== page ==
"I about fainted and everyone broke into laughter. 'What's this 'were'?' I asked. 'What am I now, chopped liver?' And I could see he was laughing although all I saw was his face blushing and his cheek moving slightly. But I know he was laughing. 'It must have been Barbarella, right?' I asked. And he typed out 'Yes.'"
Clearly, it was a moving (and funny) interchange for both of them. She closes by saying:
"All of us went home last night–i know I did–enlivened and inspired by Stephen. If ever I am confronted with terrible physical impairment, I will remind myself of him, try to be stubborn, and not forget my sense of humor–or my heart throb(s)."

Such a fun day, not watching the Superbowl!

First, after church, I made a shrimp salad for both me and Mike. Today is the last day of South Beach, Phase 1, and boy am I ready to add grains and fruit back into my diet!! (Not to mention dark chocolate and wine!) Mike, of course, wants to stay on Phase 1 because he likes the rigid structure. Not me!

Then I went to Bargain Hunting NW at the Crystal Ballroom, Kieran in tow. It was my first time to this craft/boutique sales event, and I enjoyed it. It was fun to have Kieran along, but I felt a little bad for him because it wasn't that exciting for a 7-year-old boy. I bought him a Sprite afterward for his patience! He also scored some fingerless gloves (which he's been aching for) and a nice black hoodie. He helped me choose some fleece hats for Mike and Chris (made out of recycled soda bottles), and a Queen Bee Designs bag for myself. He also helped me choose the first one I bought, a few years ago:

QB Bag #1 (I unfortunately ripped part of it on a doorjamb last month, so I inquired whether they could repair it.
They said they could, but the minimum repair fee was $40, so I might as well buy another bag,
which were $40! I'm still hoping to patch it somehow with superglue or something--it's not that noticeable.)

This is my new one--I love it! I know it's a splurge, but $40 for a Queen Bee is a huge bargain,
and I'd pay that or more for a nice purse at Macy's that isn't nearly as pretty!
Not that I needed a new purse, but it's art! Bags are my weakness.
I also got some beautiful jewelry buys for myself and gifts. (When I had Kieran helping me by holding my purchases, the jewelry craftswoman asked Kieran if he'd like a little beaded ring. He was polite but I'm sure he was horrified! She must have thought he was a metrosexual 7-year-old!)

I will definitely be returning to the event, just like Crafty Wonderland, which I discovered last December!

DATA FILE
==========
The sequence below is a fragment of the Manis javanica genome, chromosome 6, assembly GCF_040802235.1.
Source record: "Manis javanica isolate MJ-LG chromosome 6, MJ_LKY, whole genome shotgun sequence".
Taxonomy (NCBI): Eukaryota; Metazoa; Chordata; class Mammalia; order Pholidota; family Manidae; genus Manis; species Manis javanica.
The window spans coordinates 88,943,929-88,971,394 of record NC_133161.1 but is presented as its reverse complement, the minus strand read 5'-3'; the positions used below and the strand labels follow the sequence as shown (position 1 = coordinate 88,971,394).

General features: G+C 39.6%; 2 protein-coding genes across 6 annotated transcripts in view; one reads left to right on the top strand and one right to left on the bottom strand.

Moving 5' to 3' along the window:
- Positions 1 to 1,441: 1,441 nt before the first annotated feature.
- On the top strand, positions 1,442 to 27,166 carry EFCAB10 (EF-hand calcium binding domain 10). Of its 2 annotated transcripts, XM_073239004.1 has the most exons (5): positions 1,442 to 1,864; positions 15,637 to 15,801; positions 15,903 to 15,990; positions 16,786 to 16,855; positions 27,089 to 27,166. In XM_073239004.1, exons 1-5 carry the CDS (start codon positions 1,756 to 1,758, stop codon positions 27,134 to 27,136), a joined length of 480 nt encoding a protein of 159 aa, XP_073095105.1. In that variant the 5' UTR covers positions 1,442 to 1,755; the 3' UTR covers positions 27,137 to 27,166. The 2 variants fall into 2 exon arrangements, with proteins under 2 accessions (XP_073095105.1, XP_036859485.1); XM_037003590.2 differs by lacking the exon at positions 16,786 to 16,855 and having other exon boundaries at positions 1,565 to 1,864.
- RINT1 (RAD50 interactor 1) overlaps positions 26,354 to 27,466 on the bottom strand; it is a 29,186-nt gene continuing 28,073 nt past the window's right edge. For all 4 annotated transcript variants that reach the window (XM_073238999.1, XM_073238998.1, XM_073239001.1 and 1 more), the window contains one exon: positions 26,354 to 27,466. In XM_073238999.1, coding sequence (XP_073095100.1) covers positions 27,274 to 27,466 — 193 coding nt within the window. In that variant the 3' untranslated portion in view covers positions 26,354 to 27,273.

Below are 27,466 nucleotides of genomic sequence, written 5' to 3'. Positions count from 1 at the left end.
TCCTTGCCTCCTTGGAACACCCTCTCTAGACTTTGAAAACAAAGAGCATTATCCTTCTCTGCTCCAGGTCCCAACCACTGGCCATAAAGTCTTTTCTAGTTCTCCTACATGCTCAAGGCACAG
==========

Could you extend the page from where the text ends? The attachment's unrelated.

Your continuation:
After returning from our shopping spree, I picked up a grocery list and took Nicholas off with me to Fred Meyer for groceries. He had fun steering one of those little cars attached to a shopping cart (which are amazingly difficult for the adults to steer!). Nicholas informed me that his daddy told him yesterday that he got to have a donut for a treat. "Oh really?" said I. But softie mom that I am, I let him choose a donut for dessert and two for his brothers...it was sweet to see how carefully he selected them for Chris and Kieran. (Nick had a chocolate cake donut, Kieran a maple bar with sprinkles, and Chris a purple sprinkly donut.)

On the way to the car, a woman commented: "You can't see this, but you have a very conscientious driver with you. That bodes well for when he's 16!"

I explained the woman's comment when we were in the car, and told Nick that he'd be able to drive when he grew up. He informed me that he was never going to grow up, because he didn't want to get a wife...he didn't want to have to kiss anyone.

Progressive parent that I am, I told him that he didn't have to ever kiss anyone or get a wife, and that he could live alone if he wanted to, or live with a friend. He liked that idea much better. He proposed either his friend Nick or his cousin Daniel.

Then he told me that he didn't want a girlfriend; he'd rather have a boyfriend. I told him that he might change his mind about the kissing thing.

At home I made grilled rock lobster for dinner with sauteed garlic asparagus and salad. (The kids had pizza.)

Chris is the only one who's watched the whole Super Bowl--Kieran and Mike have watched a bit. I did not see any of it--I have only watched it twice in my life, and it was only because we were invited to parties!
There was an error in this gadget